A man checking email and drinking coffee at a desk
Will email remain the primary communication tool in the workplace PHOTO: Shutterstock

Over the course of the last year, there has been considerable discussion about the role of email in workplaces that depend heavily on social network and other collaboration tools. In these discussions, there appears to be a general consensus that while social networks are useful to achieve work-related goals, email remains the undisputed communications tool in the enterprise.

That does not mean, though, that email and the way it is being used is not changing. The kind of people using it are changing so it is only logical that the way it is being used is going to change too. In July 2017,  Boulder, Col.-based Egg Strategy, an insight, brand strategy and innovation consultancy that helps organizations build better marketing campaign carried out a study into how workers are using email for Denver, Col.-based customer communication platform SendGrid.

 How Email Is Used

Egg Strategy evaluated generational trends in digital communications, including habits, preferences, use cases, and adoption of email across Gen X, Millennials, and Gen Z. Given the common perception of millennial, or even Generation Z (those born from the mid 1990's to the early 2010's making up 25 percent of the US population) as avid consumers of social media, the findings are interesting. The Future of Digital Communication report showed that: 

1. Email is a staple form of communication today, regardless of age or stage in life with 85% of Generation Z respondents using email at least monthly. This number grows with age as 89 percent of millennial respondents and 92 percent of Generation X respondents use email at least monthly.

2. When it comes to business to consumer (B2C) interactions, there is an overwhelming preference for email over all other communication forms: 74 percent of people chose email as their preferred communication method for companies or brands to interact with them.  It isn’t going away either. 83 percent of Generation Z respondents believe their email usage will stay the same or increase in the next 5 years.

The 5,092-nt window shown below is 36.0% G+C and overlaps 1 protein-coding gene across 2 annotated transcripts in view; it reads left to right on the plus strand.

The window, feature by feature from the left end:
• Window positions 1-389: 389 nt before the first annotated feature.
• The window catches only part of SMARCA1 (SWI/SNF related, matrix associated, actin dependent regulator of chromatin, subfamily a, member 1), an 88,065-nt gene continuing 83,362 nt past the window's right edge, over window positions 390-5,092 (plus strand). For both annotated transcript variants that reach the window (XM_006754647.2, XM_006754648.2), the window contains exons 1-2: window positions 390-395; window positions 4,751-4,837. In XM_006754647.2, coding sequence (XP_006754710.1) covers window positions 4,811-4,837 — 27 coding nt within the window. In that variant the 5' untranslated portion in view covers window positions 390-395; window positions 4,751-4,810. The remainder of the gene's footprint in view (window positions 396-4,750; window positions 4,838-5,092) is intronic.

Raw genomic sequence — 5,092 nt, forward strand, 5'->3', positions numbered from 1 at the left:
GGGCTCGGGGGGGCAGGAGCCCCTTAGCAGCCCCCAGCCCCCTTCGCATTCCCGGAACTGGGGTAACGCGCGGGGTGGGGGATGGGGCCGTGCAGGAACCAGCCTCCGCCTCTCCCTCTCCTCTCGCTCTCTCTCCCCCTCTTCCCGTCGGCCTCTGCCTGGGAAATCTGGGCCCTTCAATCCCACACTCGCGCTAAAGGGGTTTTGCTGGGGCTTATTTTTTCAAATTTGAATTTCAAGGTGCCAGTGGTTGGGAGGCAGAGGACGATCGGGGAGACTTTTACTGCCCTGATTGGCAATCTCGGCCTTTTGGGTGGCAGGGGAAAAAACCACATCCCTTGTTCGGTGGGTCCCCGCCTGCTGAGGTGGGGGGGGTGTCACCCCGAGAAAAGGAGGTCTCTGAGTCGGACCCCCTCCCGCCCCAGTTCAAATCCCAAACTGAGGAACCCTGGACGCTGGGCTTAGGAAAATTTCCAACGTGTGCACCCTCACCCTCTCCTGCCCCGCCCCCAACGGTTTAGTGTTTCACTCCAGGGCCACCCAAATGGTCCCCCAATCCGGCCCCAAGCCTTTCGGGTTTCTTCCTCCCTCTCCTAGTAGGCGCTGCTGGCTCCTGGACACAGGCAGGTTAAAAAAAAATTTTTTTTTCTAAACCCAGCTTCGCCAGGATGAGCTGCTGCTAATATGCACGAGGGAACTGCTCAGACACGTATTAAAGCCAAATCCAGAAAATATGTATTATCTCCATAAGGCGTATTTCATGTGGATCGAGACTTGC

3. Email is also a much more ubiquitous form of communication. The survey showed that 89 percent of people  have used email at least once in the past month versus 83 percent of all social media tools together, including Facebook, Snapchat, Twitter, LinkedIn, Instagram and Pinterest.

Developing Email

But this is not the end of it. SendGrid CMO Scott Heimes told CMSWire that over the next 12 months email providers will add newer technologies into email too. “With chatbots making their way into email and messaging apps in 2017, 2018 will be the year in which chatbots effectively provide personalized experiences to customers, if done correctly. Marketers will leverage data from email marketing, display retargeting, social media ads and chatbots to create a cohesive and unified experience for customers,” says Heimes.

According to Heimes, artificial intelligence (AI) will increasingly be leveraged for email marketing campaigns in 2018. "As companies continue to invest in AI and machine learning (ML), they’ll be able to better understand how customers are interacting with their brand, and marketers will be able to create 'personas' based on those interactions - enabling them to further hyper-personalize messages for users at global scale," he says. AI will also be used across other channels too in much the same way it has been over the past year. Heimes pointed out that in order to get to true omnichannel marketing, organizations will incorporate AI into their omnichannel strategies to learn how a customer is interacting with different channels within a brand. This will enable marketers to retarget and inform the messages shared through specific channels, based on user activity. Interactivity and Visual Focused Email will be two other important trends over the next year, he added.